Here’s a theory I’ve been working on: political parties are cults. They should be clubs for the like-minded, but instead become repulsive repositories that make the people inside more similar, not less, and farther away from the general public, not closer. They encourage closed minds, adoration of party leaders, disbelief of crimes committed, putting the good of the cult above the good of other people – in this case the country! Look at the way canvassers go from door to door, inquiring about votes, the currency of the cult, rather than ideology. We don’t want to change the minds of the electorate, we want them to support our particular cult getting into power instead of that other one, and ideally joining the cult and helping spread the membership..
writes Zadok Day as he blogs his departure from the Lib Dems here.
Now I should put it out there right now. I like Zadok and believe our politics are pretty well aligned so I more times than not will be on his side in any political discussion. His decision to leave the party is disappointing but it is understandable. I think we all reach the stage where we just struggle with banging our heads against a brick wall and wonder what the point of it all is. Sometimes time away from the front line will re-energise people and the fire can burn once more but sometimes it doesn’t.
Now to to his point about political parties being cults. It is an interesting and astute observation. Do political parties try to educate people into their ethos and values or do they just try to get people to vote for them? Sometimes I look at people in various political parties and don’t see them as people I’d expect to represent that parties ethos and values. Hence why so many people defect from one party to another – they do so for various reasons but councillors often defect for political reasons and not for reasons surrounding values. People defect for personal reasons that they do not like someone else in the party. Many have left the Lib Dems not because of the coalition (although many, many have) but they have left because they simply don’t like Nick Clegg, or don’t like David Laws, or don’t like Chris Huhne etc…
One thing I will say I disagree with Zadok on though is that unlike a cult – there is no slavish love of the leader. Nick Clegg is not someone who everyone likes even – heck many don’t even respect him but stay in the party because they see themselves as the true Lib Dems and they’ll be there even after Nick leaves.
However I have felt at times personally that if you have a different PoV to the majority then you are looked down upon and not engaged in conversation. Look at one of the most passionate things that many Lib Dems back at the moment on the ‘No More Page 3’ campaign. Now whilst they aren’t asking for legal reasons to ban Page 3 they are singling out one publication whereas other publications do exactly the same but are being ignored. It also seems wrong to me that one section of society can decide that they are the spokespeople for that section of society despite never being voted in. Some women may (and clearly do) want to sell topless pictures of themselves.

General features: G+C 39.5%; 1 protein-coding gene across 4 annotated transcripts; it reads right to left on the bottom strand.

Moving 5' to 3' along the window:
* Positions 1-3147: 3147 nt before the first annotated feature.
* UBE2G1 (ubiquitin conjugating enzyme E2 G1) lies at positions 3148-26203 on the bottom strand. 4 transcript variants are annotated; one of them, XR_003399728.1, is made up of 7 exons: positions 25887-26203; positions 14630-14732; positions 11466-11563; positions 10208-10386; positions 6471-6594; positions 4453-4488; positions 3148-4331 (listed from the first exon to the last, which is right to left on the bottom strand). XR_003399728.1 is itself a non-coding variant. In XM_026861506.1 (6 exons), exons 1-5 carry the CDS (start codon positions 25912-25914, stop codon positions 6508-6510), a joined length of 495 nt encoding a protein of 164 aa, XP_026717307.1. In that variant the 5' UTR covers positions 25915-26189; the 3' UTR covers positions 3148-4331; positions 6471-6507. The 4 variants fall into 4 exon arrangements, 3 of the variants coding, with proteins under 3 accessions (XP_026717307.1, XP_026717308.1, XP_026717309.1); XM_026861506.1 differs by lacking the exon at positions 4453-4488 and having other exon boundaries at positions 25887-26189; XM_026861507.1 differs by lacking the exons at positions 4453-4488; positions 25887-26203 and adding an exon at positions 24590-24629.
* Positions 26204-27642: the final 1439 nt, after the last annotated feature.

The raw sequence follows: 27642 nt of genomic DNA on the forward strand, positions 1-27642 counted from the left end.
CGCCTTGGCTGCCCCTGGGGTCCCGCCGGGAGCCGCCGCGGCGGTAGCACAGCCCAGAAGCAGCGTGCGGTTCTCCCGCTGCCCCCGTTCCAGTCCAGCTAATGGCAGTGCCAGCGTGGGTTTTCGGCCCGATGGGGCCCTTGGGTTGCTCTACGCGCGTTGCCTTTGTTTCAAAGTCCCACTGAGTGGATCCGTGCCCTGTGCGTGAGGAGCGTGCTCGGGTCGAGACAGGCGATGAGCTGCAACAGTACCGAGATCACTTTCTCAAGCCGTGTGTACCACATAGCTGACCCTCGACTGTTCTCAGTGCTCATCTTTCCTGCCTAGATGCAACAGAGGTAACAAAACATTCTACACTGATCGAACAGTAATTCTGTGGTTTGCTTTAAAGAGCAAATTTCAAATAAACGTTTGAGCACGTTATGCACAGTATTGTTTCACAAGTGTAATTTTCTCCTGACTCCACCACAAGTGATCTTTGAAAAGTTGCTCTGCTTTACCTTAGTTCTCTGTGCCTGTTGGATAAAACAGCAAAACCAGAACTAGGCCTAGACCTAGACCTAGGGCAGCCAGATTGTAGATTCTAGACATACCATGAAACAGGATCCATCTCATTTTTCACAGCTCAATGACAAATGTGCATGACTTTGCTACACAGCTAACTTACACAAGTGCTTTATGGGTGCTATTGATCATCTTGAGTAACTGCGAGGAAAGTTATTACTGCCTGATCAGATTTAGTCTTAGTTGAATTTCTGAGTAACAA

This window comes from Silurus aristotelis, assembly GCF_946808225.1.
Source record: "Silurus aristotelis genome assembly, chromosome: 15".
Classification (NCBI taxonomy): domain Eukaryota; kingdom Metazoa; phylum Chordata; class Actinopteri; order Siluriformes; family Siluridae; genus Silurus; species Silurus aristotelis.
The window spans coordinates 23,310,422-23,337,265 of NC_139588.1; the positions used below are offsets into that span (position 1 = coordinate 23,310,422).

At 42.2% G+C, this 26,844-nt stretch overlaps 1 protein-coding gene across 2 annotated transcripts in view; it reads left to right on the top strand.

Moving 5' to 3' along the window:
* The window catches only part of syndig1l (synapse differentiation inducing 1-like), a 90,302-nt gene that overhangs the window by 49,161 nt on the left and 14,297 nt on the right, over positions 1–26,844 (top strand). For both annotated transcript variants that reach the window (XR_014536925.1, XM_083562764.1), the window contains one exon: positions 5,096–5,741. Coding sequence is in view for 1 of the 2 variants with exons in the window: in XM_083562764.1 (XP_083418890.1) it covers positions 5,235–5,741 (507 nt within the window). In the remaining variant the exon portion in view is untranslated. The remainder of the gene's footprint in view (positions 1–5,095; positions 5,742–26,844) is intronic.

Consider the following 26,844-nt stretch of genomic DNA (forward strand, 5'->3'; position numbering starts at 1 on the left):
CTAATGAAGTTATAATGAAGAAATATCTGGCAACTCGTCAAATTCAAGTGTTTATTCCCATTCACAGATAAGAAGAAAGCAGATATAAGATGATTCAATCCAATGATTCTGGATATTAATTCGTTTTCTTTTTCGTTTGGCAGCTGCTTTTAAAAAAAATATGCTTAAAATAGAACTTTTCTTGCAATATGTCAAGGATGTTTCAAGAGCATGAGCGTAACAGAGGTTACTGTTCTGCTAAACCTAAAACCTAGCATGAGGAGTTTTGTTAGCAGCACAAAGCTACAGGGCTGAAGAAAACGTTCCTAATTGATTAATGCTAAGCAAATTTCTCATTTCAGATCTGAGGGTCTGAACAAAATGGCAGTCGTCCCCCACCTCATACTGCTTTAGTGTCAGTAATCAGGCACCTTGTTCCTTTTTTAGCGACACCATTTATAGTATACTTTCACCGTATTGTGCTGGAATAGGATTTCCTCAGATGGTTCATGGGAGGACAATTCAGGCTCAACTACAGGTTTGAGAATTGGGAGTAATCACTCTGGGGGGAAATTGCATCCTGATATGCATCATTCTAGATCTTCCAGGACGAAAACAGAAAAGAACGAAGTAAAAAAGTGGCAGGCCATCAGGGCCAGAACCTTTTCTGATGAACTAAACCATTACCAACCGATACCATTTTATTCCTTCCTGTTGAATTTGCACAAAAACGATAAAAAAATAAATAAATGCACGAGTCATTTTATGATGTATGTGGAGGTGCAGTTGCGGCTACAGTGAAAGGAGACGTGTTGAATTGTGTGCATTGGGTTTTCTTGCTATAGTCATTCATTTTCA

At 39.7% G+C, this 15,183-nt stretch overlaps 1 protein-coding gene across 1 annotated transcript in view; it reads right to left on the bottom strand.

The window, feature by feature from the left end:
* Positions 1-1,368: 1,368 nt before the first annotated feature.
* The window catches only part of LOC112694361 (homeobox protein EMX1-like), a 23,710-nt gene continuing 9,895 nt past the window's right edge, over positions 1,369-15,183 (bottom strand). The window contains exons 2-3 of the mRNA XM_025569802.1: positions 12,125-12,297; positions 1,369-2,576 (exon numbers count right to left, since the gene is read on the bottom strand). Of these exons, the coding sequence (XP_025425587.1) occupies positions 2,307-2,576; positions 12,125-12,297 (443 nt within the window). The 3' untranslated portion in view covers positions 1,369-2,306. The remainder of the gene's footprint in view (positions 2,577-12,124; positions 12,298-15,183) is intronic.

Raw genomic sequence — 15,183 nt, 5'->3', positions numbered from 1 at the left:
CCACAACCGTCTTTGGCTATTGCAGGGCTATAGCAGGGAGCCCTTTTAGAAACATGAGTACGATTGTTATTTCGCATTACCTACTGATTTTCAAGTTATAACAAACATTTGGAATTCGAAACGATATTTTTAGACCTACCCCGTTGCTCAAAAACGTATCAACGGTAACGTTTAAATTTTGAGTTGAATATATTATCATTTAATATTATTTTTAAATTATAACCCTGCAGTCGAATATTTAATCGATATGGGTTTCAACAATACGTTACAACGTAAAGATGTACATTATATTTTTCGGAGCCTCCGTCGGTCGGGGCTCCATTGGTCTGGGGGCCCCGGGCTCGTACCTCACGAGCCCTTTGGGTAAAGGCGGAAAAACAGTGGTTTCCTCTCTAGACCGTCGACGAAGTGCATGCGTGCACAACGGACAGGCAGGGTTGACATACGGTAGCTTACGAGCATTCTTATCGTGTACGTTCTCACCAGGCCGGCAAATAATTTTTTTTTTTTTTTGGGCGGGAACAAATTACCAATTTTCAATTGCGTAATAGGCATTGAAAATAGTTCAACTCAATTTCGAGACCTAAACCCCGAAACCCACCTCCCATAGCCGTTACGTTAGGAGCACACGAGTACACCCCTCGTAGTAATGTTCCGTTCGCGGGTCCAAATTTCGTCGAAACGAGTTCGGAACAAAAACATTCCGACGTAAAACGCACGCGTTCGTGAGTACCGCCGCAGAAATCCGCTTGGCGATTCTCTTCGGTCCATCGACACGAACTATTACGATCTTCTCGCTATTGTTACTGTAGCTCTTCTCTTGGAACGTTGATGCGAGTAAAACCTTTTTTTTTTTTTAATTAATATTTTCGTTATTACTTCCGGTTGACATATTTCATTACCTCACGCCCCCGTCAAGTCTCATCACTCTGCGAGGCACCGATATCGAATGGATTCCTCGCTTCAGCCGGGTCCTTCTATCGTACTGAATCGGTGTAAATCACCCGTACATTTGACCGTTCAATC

On to canvassing. It is a brilliant point that we don’t speak to people about their ideologies and values but we ask about who they vote for. Surely we should be finding out what people stand for and what they believe in. If we can understand that then we can better understand the electorate. I have said for eons that I think more people are broadly liberal in their views than vote Liberal Democrat. The issue is then do people not vote for the Lib Dems because they don’t see the point or because they don’t believe that the Lib Dems stand for liberals?
I have found in my time that the more you actually talk to someone about ideologies and values the more they come around to thinking liberally. Talking about votes and policy does the job short-term but the more you speak to someone about what they stand for and what liberalism is then I genuinely have found the more that people will think of themselves as liberal. Now converting this into votes is of course important if the Lib Dems are ever going to have the power to get their liberal ideologies into more people’s lives but maybe here upon lies yet another problem – are the Lib Dems really the natural home for liberals?
You’d like to think so but it isn’t that simple any more. Now the other major parties certainly can’t claim to be liberal – Iraq war, 42 days detention with no charges, a distrust of foreigners and the EU, secret courts etc.. are all things other parties have done or wanted to do. The Lib Dems have clearly done some good on this front but have they strayed away from ideology? That is a question for another day but it is probably a legitimate one.
I would love to live in a world where the liberals ran the show. However just as important is having more people broadly seeing themselves as liberals. With so many people these days migrating towards extremism and genuinely not having a liberal attitude to fellow human beings who may want to live and work in this country then it concerns me greatly. The liberal viewpoint sounds ideological but it is the ideology that I buy into.
It is a sad day that Zadok has decided to leave but I understand his PoV and even if he isn’t a member I hope he still engages with people with his liberal ideologies. The more liberal a society is then the better and happier I think it will be – and that – not votes – should be our number one aim.
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